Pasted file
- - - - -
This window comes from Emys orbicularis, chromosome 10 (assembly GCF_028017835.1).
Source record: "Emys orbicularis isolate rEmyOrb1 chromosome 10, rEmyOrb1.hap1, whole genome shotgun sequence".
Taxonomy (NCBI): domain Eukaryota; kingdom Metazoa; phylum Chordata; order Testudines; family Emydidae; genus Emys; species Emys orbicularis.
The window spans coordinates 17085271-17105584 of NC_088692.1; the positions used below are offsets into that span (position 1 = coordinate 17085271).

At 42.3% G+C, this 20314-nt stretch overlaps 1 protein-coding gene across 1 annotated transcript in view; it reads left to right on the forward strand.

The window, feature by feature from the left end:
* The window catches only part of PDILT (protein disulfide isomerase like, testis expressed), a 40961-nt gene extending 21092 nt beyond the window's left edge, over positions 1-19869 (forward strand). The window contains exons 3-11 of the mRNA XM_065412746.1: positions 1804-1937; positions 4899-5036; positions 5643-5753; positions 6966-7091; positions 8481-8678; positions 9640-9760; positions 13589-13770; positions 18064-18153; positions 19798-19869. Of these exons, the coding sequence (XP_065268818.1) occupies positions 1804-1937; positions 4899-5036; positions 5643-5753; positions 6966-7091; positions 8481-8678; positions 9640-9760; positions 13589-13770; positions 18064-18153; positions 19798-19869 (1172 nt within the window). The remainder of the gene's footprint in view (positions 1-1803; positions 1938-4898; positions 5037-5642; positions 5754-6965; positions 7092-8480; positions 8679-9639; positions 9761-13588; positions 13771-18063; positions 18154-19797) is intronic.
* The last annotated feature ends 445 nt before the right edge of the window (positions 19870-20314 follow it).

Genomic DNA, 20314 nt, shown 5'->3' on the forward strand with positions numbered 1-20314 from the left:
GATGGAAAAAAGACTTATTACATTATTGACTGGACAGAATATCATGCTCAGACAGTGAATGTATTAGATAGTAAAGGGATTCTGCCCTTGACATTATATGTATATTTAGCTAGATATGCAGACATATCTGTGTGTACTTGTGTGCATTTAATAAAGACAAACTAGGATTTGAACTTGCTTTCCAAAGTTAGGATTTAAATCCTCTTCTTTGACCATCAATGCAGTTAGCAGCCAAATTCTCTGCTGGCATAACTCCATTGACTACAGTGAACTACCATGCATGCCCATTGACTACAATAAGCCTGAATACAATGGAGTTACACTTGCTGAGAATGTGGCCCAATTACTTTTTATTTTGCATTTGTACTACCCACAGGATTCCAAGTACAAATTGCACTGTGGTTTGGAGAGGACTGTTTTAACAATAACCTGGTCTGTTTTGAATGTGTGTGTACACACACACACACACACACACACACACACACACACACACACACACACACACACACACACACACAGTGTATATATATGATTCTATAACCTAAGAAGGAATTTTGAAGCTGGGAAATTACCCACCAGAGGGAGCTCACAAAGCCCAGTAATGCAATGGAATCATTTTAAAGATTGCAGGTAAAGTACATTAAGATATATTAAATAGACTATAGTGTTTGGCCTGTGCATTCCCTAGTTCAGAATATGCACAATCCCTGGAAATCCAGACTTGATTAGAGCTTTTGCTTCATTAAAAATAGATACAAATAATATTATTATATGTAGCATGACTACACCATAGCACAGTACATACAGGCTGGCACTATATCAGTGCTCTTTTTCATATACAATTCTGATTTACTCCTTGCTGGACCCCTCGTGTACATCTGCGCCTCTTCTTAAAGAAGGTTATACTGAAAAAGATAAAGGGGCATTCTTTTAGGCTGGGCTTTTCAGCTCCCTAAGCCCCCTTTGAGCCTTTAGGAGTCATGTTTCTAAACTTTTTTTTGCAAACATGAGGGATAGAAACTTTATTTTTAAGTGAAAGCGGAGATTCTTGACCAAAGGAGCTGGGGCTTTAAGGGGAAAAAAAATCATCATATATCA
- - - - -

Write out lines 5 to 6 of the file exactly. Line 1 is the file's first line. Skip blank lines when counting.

At 42.3% G+C, this 20314-nt stretch overlaps 1 protein-coding gene across 1 annotated transcript in view; it reads left to right on the forward strand.

The window, feature by feature from the left end: